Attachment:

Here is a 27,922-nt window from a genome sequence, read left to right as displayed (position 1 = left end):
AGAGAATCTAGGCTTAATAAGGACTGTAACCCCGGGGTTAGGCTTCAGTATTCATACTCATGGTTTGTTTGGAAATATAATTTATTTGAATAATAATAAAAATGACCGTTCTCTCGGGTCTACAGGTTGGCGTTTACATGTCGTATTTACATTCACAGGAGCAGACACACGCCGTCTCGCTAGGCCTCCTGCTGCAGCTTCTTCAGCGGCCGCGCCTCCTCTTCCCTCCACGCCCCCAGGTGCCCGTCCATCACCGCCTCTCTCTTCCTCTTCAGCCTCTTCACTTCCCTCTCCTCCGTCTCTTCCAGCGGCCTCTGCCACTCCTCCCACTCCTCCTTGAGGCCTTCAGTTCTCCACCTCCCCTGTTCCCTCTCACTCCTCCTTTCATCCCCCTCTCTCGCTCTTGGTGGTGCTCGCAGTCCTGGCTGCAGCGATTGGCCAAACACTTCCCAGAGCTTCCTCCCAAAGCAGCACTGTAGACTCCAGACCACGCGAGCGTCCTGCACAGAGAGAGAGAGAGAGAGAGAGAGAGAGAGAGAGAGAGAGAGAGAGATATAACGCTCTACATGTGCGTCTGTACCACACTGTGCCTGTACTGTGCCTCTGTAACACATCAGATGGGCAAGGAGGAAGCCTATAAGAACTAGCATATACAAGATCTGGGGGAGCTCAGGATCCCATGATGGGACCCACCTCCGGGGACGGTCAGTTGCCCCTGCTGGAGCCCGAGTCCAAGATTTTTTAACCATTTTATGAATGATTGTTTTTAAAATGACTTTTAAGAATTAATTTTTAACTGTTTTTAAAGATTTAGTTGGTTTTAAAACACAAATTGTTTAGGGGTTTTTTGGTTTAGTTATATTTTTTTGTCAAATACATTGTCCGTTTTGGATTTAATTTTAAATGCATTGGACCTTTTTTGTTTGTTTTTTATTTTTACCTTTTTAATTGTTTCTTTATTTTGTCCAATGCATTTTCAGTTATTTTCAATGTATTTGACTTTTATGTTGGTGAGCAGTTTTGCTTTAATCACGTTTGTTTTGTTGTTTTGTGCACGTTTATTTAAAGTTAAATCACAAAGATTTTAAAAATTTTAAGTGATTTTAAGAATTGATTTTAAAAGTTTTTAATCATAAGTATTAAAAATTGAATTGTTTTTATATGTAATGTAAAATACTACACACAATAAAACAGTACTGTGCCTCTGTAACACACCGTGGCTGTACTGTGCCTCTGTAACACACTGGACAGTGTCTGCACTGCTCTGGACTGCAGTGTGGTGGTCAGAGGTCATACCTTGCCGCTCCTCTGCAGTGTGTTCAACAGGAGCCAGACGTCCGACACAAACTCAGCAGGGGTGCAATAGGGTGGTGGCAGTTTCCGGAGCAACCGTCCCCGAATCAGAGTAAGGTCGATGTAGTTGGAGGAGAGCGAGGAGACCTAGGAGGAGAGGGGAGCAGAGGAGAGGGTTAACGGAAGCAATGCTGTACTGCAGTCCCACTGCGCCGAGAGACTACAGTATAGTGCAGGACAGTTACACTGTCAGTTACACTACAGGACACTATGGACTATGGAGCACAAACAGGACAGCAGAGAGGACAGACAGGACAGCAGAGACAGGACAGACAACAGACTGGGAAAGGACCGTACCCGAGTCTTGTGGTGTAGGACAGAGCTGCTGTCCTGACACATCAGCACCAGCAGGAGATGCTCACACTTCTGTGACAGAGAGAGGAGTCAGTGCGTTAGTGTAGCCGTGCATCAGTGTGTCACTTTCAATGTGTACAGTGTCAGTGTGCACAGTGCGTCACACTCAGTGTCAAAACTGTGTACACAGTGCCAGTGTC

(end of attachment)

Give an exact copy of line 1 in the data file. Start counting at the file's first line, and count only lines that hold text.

Here is a 27,922-nt window from a genome sequence, read left to right as displayed (position 1 = left end):